It’s Christmas time!



It seems that we are still in autumm and, all of a sudden, it is already Christmas time. Yes, time flies!

We want to introduce you to some Russian, German and Catalan Christmas traditions. As we celebrate Christmas as usual, we don’t think of cultural differences. But from country to country, indeed, Christmas traditions can change a lot! We wish you enjoy our post and, most of all, enjoy Christmas time and have a happy new year!


To start with, let’s travel for a moment to Russia- Here there are four Russian Christmas symbols

The most important celebration in Russia is New Yearussia1r, when“GrandfatherFrost” (ДедМороз) brings presents to children. He is always accompanied by his“Grandaughter Snegurochka” (Снегурочка).

The 31th of December, Russian people usually listen to the president’s russia2traditional speech and then wait for the first stroke of the Kremlin Clock, which marks the beginning of the new year. It is rather a solemn moment, so manypeoplego to the Red Square every year, just to go through it again and again.

Tangerines are a mandatoryattribute on thefeast tables in Russia. russia3It’s because in the Soviet period tangerines were a sort of hard-to-get fruit, so that it was served on the Soviet peoples’ tables onlyonce a year – during New Yearholidays.

Christmas in Russia is normally celebrated on January 7th. Thedate is different because the Russian Orthodox church uses theold ‘Julian’ calendar for religious celebration days.russia4


Let’s continue travelling… to Germany now! Despite there are some differences between the north and the south, Christmas is a contemplative time in this country.

Germans love the Advent season. Therefore, from the first day of Advent, we go crazy and start to bake and decorate. Typical pastries: Lebkuchen (Gingerbread), Spekulatius (Speculaas), Zimtsterne (cinnamon stars), Vanillekipferl (vanilla pastries), Stollen (fruit bread with dried fruit and covered with powdered sugar), and all kinds of delicious homemade pastries. We do not only decorate gorgeously the interior of our houses and flats, but also balconies and the garden – and not the American way! Very important: crib, Advent wreath and Advent calendar.


What else do we love? Our Weihnachtsmärkte (Christmas markets), or also known as Christkindlmärkte (Christ child markets)! In Bavaria, a really special and famous one is the NürnbergerChristkindlmarkt (Christ child market of Nuremberg). There you can find the delicious and traditional Nürnberger Lebkuchen and NürnbergerChristkindlGlühwein. Glühwein? Yeah, right, Mulled Wine. If you go to a German Weihnachtsmarkt you definitely have to try Lebkuchen and Glühwein.


Another popular tradition, usually done by friends or colleagues, is Wichteln (Secret Santa). It’s always a great surprise and sometimes, you can even get some little treasures!

There are some Christmas traditions which are more usual in the south and west of Germany, especially in Bavaria.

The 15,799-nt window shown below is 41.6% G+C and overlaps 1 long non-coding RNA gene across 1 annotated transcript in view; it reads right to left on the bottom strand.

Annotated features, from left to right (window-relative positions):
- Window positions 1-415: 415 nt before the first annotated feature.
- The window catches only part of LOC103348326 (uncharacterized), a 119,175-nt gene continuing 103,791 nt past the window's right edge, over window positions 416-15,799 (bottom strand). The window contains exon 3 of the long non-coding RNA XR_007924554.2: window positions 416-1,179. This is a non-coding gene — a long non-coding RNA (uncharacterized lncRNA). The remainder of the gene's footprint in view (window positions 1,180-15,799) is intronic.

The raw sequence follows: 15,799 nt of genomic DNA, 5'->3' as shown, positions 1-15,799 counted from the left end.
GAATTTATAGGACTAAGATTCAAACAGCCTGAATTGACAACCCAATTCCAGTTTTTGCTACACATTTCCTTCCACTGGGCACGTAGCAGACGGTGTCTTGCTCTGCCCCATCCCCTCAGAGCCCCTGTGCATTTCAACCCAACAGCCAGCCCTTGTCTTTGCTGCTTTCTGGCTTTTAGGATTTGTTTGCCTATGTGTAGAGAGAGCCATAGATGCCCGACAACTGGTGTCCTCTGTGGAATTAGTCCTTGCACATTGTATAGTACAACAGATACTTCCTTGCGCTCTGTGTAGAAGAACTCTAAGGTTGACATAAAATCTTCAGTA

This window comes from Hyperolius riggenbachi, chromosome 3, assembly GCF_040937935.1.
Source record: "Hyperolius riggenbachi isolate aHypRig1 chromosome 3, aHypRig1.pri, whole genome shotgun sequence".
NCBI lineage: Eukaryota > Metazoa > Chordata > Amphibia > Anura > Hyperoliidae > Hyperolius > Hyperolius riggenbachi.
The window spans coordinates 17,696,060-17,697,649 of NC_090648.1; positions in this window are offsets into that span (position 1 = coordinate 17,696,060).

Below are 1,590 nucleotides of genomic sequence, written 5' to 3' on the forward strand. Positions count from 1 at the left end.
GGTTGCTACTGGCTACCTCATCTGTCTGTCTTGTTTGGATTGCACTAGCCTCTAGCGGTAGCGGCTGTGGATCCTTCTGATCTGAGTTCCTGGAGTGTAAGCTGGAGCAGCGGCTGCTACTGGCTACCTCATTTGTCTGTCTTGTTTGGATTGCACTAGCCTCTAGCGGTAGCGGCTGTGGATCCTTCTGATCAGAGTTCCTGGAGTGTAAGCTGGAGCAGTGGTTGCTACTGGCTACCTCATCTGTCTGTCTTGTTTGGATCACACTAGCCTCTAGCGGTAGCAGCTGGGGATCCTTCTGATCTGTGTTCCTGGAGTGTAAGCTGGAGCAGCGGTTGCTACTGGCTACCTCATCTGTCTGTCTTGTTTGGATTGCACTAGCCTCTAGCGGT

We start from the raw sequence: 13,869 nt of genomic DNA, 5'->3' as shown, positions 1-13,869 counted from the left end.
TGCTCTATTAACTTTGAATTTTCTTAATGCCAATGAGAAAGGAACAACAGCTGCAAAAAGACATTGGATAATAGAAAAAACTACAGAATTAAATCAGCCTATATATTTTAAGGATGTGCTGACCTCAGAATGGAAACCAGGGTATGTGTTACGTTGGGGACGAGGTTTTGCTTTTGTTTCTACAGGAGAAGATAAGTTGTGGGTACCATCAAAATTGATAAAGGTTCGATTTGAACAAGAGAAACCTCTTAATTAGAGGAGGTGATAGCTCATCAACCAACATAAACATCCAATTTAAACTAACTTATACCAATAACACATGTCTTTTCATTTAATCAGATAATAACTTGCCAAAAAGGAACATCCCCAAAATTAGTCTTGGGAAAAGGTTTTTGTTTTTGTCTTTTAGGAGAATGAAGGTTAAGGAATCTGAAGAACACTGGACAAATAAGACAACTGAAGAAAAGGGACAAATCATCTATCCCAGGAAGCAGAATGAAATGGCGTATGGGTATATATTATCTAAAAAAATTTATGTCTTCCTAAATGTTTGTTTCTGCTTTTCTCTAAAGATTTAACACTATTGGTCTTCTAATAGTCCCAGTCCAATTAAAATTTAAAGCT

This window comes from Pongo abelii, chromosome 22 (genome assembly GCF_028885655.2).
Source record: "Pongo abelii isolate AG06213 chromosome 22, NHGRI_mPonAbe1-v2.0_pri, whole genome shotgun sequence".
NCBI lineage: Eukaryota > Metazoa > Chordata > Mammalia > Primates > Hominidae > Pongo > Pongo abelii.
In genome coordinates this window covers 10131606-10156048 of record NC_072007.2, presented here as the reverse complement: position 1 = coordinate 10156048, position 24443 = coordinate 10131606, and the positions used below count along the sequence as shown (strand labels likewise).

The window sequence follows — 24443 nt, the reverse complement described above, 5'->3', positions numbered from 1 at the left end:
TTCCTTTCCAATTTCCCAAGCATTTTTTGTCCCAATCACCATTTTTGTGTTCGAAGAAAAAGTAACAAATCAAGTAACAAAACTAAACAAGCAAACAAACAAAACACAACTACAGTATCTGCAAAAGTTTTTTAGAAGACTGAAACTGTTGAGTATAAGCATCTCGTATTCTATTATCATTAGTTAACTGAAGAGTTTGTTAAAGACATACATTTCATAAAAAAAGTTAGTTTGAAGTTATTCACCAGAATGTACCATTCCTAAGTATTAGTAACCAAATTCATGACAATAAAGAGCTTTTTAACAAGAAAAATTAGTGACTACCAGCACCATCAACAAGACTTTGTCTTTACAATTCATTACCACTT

Who think children brings the presents? Santa Claus? The Three Magic? Yes, maybe, but in Bavaria it’s the Christkind (Christ child) who comes the 24 December after church in the afternoon. The giving of Christmas presents is called Bescherung.The Christkind is represented with blond hair and angelic wings, being a sprite-like child. Well-known is the Christkind at the Christkindlmarkt in Nuremberg, depicted by a young woman who is chosen every year. Being chosen is hard because you have to satisfy specific criteria and requirements. The 25 and 26 December and the 6 January are festive days, too. And to end up, if you want to wish somebody merry Christmas in Germany, you just have to say, FroheWeihnachten!ger7



We also want to introduce you to some Catalan Christmas traditions. The word we use to refer to this time of the year is, as you might know, Nadal. Have you ever heard about the tió? Do you know what we traditionally eat during Nadal? And how do we celebrate New Year’s Eve? You will find the answers to these questions if you continue reading!

There’re several typical foods to eat during Christmas in Catalonia, we’re going to talk about some of them.


La escudella de Nadal” it’s a kind of soup made with vegetables and meat. We eat first the soup with a big pasta called “galets”, and then is typical to eat the products that had been used to make the soup, the vegetables (potato, carrots, beans, etc) and the meat (chicken breast, ham, spine bone, etc).It is a really yummy and confortable meal to eat on winter, and normally is what Catalans eat on the 25th.

Here in Catalonia, on the 26th we celebrate “SantEsteve”, and the most typical food eaten on this days is “canelons”.  “Canelons” are made with pasta on the exterior and they can be filled with meat, spinaches, mushrooms, etc.  and then they are recovered with a salsa called “beixamel”.


And for the desert… We eat “neules”, a type of biscuit that can be just the biscuit or they can be filled with chocolate or “xixona”. We also eat “torrons” typically made of honeysugar, and egg white, with toasted almonds or other nuts, and usually shaped into either a rectangular tablet or a round cake.And of course, we serve this with catalan Cava.